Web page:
Why Interns Must Be Paid

They're prepared, work hard and not paying them can cost you.



What’s the difference between an internship and a “real job?” While most college students are willing to go to great lengths to get some hands-on experience in their desired field, the businesses employing them need to be fairly compensating their efforts to make sure both the student and the company are getting the most out of the experience. With the recent headlines about companies terminating or reevaluating their internship programs based on student-filed lawsuits, it’s clear that students are starting to question the worth of their work.

Students today are coming into organizations prepared for the expectations of internships. They’ve done their research and are ready to make valuable contributions. So why do some companies have interns work on an unpaid basis? By not paying your interns you’ve lowered the bar in terms of what you expect from them. Plus, internship programs should be 50/50. It’s a give and take.

There are, however, some companies that just get it. They don’t give interns menial tasks and they value the work they’re producing. For example, they provide their interns with the knowledge needed to get a block of code written or an image designed so that when it comes down to producing valuable content that the company needs, the student can confidently accomplish the task and proudly display their work once it’s complete. This is how an ideal internship should function. Mentors who actually want the task of coaching an intern should work closely enough with them so that they’re able to get a grasp on the company culture, get the tools and necessary knowledge to be successful and have the freedom to independently manage their own time.

The goal of an internship is to be prepared for the “real world”. It should be as similar to the real thing as possible so that graduates can be more aware and prepared for any career path they choose to pursue. That being said, a real job is a paid job. Salary is a substantial thing to consider when applying for jobs and college students should have an idea of what their work is worth. An adequately paid intern feels that their employer values them. They will walk away with the understanding of what it means to work hard and be rewarded accordingly. I don’t think any company would say that the content they produce is worth nothing or even merely worth minimum wage, so it’s important to pay interns based on the worth of their work. All tasks are for the greater good of the company. Everyone’s contributions, no matter how small they may seem, are valuable.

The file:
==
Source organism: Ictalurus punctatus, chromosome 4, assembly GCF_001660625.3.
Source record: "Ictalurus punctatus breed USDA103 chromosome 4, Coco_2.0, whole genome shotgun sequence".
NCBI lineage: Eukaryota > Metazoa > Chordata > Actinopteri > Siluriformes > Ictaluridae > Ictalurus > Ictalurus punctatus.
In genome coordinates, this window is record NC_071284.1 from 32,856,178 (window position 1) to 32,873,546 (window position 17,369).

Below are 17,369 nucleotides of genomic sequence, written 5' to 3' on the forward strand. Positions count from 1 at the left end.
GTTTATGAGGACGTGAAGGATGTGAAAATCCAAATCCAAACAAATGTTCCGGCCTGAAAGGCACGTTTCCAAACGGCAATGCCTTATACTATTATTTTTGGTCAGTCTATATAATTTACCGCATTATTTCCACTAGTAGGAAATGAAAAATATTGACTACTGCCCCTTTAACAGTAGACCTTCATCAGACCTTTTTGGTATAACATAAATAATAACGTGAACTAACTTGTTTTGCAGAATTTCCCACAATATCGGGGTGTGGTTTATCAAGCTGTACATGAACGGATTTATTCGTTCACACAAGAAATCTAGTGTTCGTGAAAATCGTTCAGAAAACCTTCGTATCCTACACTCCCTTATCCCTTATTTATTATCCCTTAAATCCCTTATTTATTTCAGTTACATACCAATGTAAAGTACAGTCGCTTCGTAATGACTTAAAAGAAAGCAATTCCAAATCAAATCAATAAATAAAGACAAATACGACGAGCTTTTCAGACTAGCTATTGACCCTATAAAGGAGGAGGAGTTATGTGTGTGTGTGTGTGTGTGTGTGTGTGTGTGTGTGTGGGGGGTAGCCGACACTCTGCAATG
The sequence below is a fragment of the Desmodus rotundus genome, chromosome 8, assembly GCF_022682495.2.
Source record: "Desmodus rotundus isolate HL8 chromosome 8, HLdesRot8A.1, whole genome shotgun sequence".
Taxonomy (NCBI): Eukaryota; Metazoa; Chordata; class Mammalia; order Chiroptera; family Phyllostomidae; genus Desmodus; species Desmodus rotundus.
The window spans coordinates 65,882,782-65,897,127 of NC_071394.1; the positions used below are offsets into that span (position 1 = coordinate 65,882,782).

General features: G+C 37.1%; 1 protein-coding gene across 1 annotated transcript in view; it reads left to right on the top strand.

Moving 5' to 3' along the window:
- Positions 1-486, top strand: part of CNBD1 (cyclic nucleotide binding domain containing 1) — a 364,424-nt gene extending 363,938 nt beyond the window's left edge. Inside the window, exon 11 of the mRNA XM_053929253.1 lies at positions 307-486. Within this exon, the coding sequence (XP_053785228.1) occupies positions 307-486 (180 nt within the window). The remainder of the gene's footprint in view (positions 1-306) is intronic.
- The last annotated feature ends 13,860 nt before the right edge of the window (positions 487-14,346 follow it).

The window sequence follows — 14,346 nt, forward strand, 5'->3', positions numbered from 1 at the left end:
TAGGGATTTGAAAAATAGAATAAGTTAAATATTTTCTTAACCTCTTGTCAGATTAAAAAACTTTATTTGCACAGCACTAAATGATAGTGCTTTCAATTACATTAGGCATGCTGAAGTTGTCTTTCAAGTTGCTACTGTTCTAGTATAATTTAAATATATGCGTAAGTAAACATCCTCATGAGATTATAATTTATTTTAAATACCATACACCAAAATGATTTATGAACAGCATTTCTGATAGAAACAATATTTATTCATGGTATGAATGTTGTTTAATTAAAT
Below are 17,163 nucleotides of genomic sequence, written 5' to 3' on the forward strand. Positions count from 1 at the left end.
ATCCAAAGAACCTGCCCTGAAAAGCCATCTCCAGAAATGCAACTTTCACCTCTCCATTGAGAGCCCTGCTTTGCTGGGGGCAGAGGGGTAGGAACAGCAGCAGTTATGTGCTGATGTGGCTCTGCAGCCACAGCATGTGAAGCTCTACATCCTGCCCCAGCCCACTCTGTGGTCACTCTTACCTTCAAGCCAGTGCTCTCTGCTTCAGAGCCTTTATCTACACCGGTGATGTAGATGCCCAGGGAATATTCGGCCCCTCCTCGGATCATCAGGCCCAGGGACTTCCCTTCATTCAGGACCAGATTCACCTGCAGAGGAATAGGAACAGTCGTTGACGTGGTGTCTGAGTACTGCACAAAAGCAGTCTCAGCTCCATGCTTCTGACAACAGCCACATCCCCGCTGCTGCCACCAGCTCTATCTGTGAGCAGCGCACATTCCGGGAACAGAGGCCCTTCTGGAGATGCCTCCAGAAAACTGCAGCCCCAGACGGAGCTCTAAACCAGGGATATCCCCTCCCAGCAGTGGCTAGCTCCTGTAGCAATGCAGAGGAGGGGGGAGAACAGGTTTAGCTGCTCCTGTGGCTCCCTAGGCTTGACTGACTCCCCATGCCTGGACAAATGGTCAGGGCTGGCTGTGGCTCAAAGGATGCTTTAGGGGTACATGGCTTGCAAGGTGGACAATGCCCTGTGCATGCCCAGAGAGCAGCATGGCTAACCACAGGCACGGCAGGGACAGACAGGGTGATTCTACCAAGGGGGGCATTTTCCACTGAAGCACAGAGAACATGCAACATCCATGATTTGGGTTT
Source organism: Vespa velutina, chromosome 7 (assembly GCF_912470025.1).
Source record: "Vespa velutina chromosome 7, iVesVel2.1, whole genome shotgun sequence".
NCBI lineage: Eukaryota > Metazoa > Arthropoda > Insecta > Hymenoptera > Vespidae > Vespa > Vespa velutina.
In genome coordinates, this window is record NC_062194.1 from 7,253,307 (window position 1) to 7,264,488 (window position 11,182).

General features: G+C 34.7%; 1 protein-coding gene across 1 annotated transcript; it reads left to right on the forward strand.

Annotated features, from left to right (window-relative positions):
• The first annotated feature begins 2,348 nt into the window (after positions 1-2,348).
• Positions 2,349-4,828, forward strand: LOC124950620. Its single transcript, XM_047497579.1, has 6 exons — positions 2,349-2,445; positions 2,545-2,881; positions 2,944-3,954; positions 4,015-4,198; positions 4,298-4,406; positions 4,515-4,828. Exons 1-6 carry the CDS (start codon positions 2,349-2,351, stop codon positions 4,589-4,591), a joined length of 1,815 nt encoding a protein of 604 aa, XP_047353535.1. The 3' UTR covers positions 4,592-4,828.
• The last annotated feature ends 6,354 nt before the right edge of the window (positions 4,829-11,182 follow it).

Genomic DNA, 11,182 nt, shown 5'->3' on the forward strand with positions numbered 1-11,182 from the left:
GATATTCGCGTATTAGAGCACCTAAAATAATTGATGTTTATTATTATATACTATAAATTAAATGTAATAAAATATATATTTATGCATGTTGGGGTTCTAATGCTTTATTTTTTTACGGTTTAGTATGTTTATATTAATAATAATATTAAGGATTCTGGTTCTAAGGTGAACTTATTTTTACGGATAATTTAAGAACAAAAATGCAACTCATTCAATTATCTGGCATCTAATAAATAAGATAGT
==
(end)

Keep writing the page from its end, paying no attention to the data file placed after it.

Good businesses are always going to have students eagerly lining up at the door to try their hand at a corporate position or coveted spot. These prospective employees are ready and willing to learn, grow and produce. The company provides the intern with the knowledge needed to construct excellent work, which in turn, allows the intern to produce work with their fresh perspective. Education and experience are without a doubt valuable. But there’s also value in reimbursing someone for their accomplishments so they don’t feel as though they’re just another cog in the wheel. Simply put, if a company can afford to pay their interns, they should. Expect good work and compensate fairly for it.

Sean Cohen is chief operating officer at AWeber, an email marketing service provider in Chalfont, Pa. He oversees the activities of all teams and directors, collaborates with the CEO on strategic goals and advocates AWeber’s core values throughout company initiatives. His role includes operations oversight, human resources and execution of strategic initiatives.